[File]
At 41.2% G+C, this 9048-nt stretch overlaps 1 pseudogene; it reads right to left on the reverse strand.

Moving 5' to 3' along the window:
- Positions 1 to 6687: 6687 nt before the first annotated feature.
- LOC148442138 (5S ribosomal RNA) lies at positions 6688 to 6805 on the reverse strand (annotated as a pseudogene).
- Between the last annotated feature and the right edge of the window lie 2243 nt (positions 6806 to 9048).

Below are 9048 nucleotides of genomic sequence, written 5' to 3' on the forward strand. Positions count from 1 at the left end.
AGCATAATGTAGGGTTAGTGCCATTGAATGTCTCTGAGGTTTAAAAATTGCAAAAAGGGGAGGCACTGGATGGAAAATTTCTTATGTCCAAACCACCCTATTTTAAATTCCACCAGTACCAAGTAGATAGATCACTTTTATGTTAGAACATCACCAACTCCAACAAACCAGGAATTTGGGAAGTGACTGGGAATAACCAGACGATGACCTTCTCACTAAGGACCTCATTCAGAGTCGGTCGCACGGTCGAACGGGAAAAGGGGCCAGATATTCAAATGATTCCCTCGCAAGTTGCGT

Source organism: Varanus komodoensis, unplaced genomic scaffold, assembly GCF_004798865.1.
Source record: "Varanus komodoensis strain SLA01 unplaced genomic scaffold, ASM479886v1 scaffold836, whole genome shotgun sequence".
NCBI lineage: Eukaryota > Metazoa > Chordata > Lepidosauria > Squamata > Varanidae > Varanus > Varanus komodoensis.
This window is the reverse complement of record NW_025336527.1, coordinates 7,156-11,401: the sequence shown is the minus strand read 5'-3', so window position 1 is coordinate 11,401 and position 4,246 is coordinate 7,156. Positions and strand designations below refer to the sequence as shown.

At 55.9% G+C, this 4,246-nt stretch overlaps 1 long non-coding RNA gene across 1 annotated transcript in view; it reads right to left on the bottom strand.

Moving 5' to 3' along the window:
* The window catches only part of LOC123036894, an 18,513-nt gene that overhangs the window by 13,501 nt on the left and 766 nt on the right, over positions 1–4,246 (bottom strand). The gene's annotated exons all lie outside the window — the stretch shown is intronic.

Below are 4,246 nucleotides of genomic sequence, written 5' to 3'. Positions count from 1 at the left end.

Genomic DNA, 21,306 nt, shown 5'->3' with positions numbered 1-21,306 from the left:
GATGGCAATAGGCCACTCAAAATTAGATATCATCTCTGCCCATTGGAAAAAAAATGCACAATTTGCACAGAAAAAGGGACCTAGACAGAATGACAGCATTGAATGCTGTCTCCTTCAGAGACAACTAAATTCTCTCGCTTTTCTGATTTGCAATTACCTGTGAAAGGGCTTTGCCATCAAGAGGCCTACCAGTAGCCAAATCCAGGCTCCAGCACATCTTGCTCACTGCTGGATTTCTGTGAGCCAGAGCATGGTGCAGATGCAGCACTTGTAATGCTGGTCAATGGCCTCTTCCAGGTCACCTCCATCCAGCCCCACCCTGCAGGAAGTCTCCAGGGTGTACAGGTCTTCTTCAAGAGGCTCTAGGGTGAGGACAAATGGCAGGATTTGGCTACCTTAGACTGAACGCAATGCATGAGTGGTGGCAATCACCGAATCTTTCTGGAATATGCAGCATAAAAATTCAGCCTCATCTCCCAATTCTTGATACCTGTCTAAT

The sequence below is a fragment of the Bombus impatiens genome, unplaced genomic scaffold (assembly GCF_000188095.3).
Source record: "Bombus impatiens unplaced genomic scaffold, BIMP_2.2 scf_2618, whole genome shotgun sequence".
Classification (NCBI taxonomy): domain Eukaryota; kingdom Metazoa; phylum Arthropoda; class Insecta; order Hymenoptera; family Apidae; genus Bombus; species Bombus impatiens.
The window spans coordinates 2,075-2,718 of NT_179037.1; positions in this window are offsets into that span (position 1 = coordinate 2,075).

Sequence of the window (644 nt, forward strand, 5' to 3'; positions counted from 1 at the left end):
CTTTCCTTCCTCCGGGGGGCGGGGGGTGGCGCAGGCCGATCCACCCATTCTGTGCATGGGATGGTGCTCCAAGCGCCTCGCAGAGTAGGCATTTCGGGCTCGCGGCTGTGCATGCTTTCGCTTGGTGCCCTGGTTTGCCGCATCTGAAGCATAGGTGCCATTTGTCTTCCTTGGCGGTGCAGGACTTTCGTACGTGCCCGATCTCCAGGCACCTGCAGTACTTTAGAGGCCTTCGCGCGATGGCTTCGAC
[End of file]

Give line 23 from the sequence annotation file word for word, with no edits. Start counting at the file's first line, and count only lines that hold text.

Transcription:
CTTTCCTTCCTCCGGGGGGCGGGGGGTGGCGCAGGCCGATCCACCCATTCTGTGCATGGGATGGTGCTCCAAGCGCCTCGCAGAGTAGGCATTTCGGGCTCGCGGCTGTGCATGCTTTCGCTTGGTGCCCTGGTTTGCCGCATCTGAAGCATAGGTGCCATTTGTCTTCCTTGGCGGTGCAGGACTTTCGTACGTGCCCGATCTCCAGGCACCTGCAGTACTTTAGAGGCCTTCGCGCGATGGCTTCGAC